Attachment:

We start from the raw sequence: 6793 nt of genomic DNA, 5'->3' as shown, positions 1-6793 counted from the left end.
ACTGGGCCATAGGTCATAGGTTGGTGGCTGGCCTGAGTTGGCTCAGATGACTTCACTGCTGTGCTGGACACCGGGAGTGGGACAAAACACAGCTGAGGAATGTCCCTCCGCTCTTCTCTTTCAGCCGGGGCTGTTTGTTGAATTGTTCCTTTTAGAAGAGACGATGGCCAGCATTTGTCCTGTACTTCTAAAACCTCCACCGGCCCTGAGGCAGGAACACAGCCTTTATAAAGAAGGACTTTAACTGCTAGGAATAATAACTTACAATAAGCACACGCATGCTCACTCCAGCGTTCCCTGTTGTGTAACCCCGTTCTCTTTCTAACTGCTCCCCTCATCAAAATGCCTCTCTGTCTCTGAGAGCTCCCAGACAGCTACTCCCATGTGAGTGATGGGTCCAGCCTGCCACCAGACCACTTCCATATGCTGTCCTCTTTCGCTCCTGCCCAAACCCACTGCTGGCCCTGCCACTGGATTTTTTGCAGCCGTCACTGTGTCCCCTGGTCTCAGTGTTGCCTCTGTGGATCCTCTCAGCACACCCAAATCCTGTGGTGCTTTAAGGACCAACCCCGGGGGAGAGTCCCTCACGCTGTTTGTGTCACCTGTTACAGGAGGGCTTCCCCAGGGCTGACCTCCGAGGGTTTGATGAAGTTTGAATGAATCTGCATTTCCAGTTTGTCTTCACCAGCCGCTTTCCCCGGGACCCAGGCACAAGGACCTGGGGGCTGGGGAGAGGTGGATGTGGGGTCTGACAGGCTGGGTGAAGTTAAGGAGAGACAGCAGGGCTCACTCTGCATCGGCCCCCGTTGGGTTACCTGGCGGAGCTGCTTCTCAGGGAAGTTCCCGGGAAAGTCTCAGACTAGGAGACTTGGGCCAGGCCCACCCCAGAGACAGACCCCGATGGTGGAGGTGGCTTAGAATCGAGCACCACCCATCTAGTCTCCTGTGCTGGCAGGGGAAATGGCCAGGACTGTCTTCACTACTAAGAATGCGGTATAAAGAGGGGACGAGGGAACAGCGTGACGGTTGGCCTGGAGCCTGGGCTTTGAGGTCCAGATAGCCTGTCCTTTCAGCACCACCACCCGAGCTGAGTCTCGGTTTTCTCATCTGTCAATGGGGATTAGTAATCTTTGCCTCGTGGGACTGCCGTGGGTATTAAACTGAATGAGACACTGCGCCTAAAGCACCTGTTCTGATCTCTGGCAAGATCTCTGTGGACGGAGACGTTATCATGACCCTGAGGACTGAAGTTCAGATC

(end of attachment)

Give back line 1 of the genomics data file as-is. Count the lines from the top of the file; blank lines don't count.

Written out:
We start from the raw sequence: 6793 nt of genomic DNA, 5'->3' as shown, positions 1-6793 counted from the left end.